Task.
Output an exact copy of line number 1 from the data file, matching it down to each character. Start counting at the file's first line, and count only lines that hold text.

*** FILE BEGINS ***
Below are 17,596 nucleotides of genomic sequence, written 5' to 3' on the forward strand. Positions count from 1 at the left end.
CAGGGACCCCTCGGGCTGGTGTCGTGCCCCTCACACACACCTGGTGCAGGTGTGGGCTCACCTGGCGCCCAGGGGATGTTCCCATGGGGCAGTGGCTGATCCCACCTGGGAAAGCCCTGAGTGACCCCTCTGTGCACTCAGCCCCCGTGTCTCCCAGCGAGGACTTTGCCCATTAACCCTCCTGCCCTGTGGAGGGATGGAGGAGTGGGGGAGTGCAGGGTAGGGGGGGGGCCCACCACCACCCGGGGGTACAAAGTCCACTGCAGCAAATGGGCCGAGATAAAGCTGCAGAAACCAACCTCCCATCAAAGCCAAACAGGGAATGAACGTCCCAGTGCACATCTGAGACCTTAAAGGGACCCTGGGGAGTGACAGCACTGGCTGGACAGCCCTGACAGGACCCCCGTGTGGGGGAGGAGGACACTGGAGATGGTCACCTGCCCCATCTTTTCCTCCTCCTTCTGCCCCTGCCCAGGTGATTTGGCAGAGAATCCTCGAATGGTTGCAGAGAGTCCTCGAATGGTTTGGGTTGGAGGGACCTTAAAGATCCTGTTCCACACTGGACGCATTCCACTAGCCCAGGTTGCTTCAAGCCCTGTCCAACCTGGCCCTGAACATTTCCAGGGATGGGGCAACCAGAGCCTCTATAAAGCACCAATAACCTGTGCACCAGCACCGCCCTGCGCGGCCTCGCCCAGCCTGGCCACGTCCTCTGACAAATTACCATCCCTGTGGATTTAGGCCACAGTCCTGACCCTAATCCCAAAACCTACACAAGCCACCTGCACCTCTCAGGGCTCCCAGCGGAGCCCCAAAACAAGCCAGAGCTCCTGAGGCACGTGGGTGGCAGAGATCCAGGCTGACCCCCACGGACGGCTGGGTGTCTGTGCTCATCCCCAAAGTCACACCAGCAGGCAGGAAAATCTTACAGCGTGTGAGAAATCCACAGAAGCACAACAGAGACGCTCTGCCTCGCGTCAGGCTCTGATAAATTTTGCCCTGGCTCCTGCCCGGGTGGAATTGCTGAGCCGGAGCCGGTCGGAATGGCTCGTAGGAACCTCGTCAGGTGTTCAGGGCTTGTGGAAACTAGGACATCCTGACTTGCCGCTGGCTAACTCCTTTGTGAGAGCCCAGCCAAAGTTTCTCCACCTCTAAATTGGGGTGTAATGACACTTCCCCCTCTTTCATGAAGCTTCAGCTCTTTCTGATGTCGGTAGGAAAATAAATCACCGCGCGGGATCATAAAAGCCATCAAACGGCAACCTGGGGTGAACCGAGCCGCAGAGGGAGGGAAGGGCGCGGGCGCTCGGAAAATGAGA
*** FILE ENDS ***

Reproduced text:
Below are 17,596 nucleotides of genomic sequence, written 5' to 3' on the forward strand. Positions count from 1 at the left end.